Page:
Equifax CEO Richard F. Smith retired today, stepping down in the wake of a massive data breach that leaked Social Security Numbers, birthdates, addresses, and other personal data of 143 million people. Smith, who held the position since 2005, follows the company's CSO and CIO, who both resigned Sep. 14.
The credit reporting firm has received sharp criticism for both its data security practices and its breach response efforts.
Attackers lifted the data by exploiting an unpatched vulnerability in the company's website. The public was not notified until months after the incident was discovered. Services set up to inform individuals whether or not they were impacted were fraught with problems -- giving users conflicting information and requiring them to waive certain legal rights (until public outcry pressured Equifax to remove the clause). An offer of one year of free credit reporting, from the very credit reporting firm that had just been breached, was also considered insufficient.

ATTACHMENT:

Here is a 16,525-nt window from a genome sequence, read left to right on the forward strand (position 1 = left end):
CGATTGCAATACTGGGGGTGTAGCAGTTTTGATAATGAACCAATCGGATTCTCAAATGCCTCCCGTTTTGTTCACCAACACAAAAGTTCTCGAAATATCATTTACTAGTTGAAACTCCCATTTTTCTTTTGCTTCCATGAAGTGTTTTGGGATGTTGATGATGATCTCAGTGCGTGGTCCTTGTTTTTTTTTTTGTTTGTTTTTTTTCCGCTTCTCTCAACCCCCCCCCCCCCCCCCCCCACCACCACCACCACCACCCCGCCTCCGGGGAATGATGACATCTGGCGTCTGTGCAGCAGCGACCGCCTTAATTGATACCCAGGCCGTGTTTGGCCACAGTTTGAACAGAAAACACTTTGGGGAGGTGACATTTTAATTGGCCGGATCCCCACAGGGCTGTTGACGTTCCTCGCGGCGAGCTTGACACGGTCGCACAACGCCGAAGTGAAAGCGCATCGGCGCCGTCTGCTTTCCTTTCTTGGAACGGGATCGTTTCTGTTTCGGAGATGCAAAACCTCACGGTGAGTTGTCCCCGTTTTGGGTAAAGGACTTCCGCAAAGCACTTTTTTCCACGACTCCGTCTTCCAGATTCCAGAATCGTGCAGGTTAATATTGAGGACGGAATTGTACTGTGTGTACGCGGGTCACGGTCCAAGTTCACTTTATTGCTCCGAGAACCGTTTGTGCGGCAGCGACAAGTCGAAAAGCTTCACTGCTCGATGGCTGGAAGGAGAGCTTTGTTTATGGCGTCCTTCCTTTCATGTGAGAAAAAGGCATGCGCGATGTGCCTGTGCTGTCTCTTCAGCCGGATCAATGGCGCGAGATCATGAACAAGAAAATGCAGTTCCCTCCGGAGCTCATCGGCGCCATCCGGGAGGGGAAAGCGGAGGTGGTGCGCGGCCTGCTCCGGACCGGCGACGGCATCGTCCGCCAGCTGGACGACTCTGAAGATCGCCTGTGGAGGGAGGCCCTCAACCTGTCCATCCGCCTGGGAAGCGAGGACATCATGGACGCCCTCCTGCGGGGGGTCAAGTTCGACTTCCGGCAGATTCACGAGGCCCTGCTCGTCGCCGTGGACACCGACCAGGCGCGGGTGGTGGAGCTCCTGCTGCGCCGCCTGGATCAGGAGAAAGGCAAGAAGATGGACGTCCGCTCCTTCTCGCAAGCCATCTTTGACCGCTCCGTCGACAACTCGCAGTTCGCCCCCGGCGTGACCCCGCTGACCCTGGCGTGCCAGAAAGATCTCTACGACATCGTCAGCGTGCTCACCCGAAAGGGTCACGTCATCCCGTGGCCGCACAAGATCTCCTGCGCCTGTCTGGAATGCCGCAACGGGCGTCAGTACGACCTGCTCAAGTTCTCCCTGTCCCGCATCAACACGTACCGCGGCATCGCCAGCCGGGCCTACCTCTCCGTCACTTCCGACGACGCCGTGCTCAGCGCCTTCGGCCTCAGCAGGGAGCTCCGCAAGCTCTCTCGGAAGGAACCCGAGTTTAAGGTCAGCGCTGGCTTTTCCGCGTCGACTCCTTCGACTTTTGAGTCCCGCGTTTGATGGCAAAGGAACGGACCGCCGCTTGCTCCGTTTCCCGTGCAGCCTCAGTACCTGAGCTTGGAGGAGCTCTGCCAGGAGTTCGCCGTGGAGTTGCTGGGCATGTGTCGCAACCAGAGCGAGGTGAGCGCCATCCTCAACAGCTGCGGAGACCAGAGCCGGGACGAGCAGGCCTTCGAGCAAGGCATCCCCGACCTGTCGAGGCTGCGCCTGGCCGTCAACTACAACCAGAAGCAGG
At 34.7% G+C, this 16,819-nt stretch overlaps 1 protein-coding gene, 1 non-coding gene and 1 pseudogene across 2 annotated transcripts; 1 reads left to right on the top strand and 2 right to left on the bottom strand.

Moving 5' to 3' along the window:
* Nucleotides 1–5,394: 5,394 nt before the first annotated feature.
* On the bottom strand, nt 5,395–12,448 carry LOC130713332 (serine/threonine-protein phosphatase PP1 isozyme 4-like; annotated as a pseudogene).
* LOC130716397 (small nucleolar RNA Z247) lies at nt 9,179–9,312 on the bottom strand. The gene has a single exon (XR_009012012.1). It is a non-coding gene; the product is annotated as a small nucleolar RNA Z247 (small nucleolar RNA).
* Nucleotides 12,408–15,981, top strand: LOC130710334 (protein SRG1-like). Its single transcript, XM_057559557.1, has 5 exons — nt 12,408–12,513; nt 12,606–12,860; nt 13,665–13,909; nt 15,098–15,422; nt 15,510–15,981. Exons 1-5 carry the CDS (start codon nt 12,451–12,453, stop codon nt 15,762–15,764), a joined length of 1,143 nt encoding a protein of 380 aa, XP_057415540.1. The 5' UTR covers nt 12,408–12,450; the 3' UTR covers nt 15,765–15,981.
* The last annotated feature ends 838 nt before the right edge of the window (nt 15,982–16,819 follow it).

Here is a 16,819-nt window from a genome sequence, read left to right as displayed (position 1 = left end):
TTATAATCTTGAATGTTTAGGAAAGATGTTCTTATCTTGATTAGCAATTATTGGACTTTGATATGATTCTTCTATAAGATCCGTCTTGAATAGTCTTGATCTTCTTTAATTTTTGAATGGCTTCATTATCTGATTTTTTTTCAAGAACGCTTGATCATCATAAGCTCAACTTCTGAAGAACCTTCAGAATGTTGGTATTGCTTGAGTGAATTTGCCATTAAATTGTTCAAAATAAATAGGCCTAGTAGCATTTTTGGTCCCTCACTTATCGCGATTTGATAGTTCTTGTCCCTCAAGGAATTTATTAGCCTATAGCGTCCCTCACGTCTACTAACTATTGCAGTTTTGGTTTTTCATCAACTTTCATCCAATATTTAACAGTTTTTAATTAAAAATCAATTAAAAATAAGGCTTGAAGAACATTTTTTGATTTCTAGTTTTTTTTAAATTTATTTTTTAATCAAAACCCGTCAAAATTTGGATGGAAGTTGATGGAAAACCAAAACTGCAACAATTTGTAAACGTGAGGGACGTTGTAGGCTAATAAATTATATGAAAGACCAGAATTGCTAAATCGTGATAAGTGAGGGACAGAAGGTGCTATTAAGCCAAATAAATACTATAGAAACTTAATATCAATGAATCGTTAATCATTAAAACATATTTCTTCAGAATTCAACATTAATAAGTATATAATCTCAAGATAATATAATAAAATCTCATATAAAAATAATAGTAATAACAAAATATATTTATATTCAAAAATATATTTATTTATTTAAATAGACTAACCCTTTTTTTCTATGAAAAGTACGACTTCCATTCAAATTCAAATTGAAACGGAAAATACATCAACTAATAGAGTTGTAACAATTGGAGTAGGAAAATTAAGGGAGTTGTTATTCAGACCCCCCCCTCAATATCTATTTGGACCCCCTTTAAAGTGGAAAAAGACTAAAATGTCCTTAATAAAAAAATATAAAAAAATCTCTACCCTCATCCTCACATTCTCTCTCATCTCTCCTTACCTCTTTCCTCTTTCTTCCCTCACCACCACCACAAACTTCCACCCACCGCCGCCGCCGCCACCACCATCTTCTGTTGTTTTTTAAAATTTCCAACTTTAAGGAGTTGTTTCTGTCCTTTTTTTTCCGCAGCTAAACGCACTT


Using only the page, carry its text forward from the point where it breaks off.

There were also questions of corruption, as three Equifax executives, including the CFO, sold their shares in the company in the days following the breach discovery. Equifax has stated that these executives were unaware of the incident at the time.
Both state and federal government bodies have launched investigations into the Equifax incident. Smith had agreed to testify before the House Energy and Commerce Committee in early October.
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